Microsfot has officially launched its next-gen operating system, Windows 11, almost six years since it released Windows 10.
Unveiled by the tech giant at its virtual event on Thursday, June 24, Windows 11 features a more polished user interface, built-in Auto HDR gaming feature, and support for Android apps, among many others that promise convenience, creativity, and productivity in multitasking.
Some of these upgrades, in fact, come as no surprise given that the internet went abuzz last week over the leaks of Windows 11’s early prototype. Still, this buffed OS that Microsoft CEO Satya Nadella described as being “one of the most significant updates of Windows of the past decade” appears to be worthy of the wait.
Read on for everything you need to know about the forthcoming Windows 11.
Simplified taskbar and Snap Groups
Windows 11 features a fresh, clean look starting with its taskbar that has the updated Start menu button and other app icons all aligned at the center. The layout is similar to Windows 10X, the slimmed-down version of its current operating system designed for dual-screen devices.
The new Start menu has replaced its Live Tiles with floating icons of apps and recent files. According to a blog post by Windows Chief Product Officer Panos Panay, the menu will be powered by a cloud and Microsoft 365 “to show your recent files no matter what platform or device you were viewing them on earlier, even if it was on an Android or iOS device.”
The windows on Microsoft’s new OS have rounded corners, like those in Android and iOS. Positioning them to a certain spot on your screen can also be done in a snap using its new Snap Layouts function.
There is also the Snap Groups, which will allow you to remember where your apps are stored. As The Verge notes, this would make it easier for your to work across multiple devices simultaneously and ensure that apps open on the correct screen. Meanwhile, switching from work, gaming, or school is made simple with the Desktops feature that lets you create and customize desktops for each part of your life.
And if you’re spending the entire day working (or playing) on your laptop, you can easily switch from the system’s updated dark mode that you can activate simply by right-clicking anywhere on your desktop.
Integrated Microsoft Teams Chat
Windows 11 is making it convenient for you to communicate with officemates and friends with Microsoft Teams Chat integrated into the taskbar. With this feature, you can instantly chat or call your contacts whether they’re on Windows, Android, or iOS. Panay added, “If the person you’re connecting to on the other end hasn’t downloaded the Teams app, you can still connect with them via two-way SMS.”
Aside from that, you can now easily mute your microphone across all apps, thanks to the universal mute button built into the system tray.
Microsoft is bringing back its Widgets launcher, which provides you with a quick view of news, weather, and other web content even with other windows sprawled across your screen. It slides from the left-hand side of the desktop with a gesture, and you can also make it full-screen.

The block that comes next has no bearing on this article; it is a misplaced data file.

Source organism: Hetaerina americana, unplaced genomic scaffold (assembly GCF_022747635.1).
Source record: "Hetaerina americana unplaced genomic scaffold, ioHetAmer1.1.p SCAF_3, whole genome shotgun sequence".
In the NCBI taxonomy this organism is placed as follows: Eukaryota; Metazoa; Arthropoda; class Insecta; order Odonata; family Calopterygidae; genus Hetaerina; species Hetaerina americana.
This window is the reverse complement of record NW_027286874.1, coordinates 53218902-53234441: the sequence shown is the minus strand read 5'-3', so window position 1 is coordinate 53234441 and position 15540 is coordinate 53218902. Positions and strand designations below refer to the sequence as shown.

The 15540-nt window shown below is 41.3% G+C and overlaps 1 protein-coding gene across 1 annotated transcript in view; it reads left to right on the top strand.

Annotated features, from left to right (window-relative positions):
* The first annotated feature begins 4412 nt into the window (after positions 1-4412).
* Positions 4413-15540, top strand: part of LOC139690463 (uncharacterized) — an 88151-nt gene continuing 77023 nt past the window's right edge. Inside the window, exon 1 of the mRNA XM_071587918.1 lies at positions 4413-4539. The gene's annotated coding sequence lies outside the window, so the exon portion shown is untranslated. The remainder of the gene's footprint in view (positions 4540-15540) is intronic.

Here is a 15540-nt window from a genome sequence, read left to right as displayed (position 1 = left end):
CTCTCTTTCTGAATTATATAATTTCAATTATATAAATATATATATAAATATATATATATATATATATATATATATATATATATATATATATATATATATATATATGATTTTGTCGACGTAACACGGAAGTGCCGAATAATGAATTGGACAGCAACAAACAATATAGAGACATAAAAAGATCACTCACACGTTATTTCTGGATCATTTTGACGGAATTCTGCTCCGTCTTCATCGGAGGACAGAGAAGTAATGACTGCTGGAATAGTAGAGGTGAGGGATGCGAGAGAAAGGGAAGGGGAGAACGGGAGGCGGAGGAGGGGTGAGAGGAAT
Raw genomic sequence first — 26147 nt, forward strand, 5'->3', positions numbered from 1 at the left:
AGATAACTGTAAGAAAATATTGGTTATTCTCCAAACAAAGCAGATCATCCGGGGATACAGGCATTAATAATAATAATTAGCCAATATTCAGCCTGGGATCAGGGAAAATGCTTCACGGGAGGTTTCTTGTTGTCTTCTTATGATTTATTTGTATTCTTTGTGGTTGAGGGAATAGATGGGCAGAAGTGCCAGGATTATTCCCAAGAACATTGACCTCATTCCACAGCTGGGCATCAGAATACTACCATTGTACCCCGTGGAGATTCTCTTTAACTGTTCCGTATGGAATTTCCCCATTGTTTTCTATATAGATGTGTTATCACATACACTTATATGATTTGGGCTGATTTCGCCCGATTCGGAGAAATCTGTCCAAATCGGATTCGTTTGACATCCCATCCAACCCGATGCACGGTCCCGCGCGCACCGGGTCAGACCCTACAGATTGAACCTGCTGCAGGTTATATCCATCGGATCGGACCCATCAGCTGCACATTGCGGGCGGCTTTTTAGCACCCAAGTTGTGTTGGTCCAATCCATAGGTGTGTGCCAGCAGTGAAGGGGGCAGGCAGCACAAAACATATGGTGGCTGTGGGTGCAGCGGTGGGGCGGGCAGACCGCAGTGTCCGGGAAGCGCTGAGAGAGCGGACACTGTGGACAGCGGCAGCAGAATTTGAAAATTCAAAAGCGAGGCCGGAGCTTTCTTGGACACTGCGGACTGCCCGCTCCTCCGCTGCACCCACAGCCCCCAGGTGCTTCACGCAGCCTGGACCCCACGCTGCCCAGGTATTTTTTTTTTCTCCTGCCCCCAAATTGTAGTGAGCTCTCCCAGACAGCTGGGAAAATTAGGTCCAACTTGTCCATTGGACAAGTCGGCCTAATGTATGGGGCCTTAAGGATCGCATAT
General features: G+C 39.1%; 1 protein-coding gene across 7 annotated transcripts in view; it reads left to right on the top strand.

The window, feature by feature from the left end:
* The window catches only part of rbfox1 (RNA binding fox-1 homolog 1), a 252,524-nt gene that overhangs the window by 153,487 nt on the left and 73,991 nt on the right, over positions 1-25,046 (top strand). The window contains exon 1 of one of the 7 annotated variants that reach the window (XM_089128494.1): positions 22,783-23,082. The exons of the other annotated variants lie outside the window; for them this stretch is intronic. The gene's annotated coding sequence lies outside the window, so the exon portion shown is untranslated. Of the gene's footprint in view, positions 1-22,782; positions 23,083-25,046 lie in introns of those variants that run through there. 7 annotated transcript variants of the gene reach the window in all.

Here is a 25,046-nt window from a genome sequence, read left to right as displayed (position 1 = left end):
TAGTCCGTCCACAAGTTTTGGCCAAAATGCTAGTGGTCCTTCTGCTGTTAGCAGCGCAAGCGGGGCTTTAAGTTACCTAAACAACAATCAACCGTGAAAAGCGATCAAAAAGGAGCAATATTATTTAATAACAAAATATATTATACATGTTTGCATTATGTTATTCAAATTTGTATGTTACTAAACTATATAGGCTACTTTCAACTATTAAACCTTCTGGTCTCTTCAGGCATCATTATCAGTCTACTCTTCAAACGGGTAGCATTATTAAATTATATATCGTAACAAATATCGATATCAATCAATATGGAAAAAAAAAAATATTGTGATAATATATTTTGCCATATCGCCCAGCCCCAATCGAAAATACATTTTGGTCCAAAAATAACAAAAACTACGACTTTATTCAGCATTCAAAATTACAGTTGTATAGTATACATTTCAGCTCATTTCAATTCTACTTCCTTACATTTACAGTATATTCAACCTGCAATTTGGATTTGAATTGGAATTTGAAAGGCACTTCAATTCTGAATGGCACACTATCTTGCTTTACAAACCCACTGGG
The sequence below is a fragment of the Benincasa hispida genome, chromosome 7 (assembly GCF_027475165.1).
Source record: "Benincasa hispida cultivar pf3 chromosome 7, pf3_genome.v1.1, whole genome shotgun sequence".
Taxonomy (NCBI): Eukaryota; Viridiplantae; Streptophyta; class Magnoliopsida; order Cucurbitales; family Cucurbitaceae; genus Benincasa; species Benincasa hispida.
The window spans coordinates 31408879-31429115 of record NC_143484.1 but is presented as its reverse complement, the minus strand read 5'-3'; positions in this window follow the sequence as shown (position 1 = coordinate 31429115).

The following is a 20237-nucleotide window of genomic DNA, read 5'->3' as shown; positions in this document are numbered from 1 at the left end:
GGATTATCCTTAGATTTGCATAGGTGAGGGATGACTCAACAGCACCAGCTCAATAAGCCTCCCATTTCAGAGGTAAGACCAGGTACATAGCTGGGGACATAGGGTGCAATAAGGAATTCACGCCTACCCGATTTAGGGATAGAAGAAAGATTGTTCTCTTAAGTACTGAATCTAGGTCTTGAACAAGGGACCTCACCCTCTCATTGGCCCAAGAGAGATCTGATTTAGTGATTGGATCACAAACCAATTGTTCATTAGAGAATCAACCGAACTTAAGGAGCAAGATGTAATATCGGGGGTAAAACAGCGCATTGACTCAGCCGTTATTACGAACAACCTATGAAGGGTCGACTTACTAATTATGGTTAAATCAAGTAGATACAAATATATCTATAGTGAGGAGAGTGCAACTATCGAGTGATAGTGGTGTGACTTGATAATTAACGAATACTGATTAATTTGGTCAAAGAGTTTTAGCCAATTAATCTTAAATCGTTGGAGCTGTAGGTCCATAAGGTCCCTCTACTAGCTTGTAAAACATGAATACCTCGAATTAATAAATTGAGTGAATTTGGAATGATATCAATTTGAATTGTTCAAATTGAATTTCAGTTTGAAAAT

Auto HDR from Xbox
Windows is upping the ante on PC gaming with three new features fused into its latest OS. First off there’s the Auto HDR, which was initially launched in the Xbox Series X/S to produce a more vivid range of colors and higher luminance in a large number of DirectX 11 and DirectX 12 games.
Another feature is the DirectX 12 Ultimate that enables immersive graphics at high frame rates. Expect to get more speed and higher performance with the DirectStorage, too.
Microsoft is also incorporating a new Xbox app with Xbox Game Pass for PC or Ultimate into Windows 11. The app also comes with xCloud, so you can stream games from Microsoft’s cloud.
New Microsoft Store
Microsoft’s redesign of its OS is further extended to its revamped Microsoft Store. The platform now sports a neat and tidy layout that would make it easy for you to search and discover new apps. In addition, the store will now support a slew of third-party apps, including Adobe Creative Cloud, Visual Studio, Zoom, and Canva.
With the aim to “unlock more opportunities for creators and developers,” Microsoft is opening the store to vendors who would like to bring their apps built as Win32, Progressive Web App (PWA), Universal Windows App (UWP), or any other app framework not previously supported by Windows. What’s more, developers can also use their own commerce engines without the company taking a cut from their revenue.
Android apps support
The major highlight of Windows 11—and one that comes as a real surprise—is that it will also run Android apps for the first time. You can now search for an Android app on the Microsoft Store and download them through the Amazon Appstore. These apps will run on Intel Bridge technology built into the OS. The company plans to spill more deets “in the coming months.”
Windows 11 release date and compatibility
Microsoft hasn’t announced when Windows 11 will be released, but it said that it’s scheduled sometime this holiday. It will come as a free upgrade if your PC meets the system requirements.
Windows 11’s specs mention the need for a 1GHz or higher processor, at least a dual-core 64-bit chip or a system-on-a chip (SoC), and 64 GB or larger storage. The upgrade would also need a security chip called Trusted Platform Module 2.0 (TPM) designed to authenticate your PC or laptop.
Not all PCs are equipped with the chip, but if yours is, you would have to activate it on your system’s BIOS settings. It’s a process that may be too technical for the average customer, according to PCMag.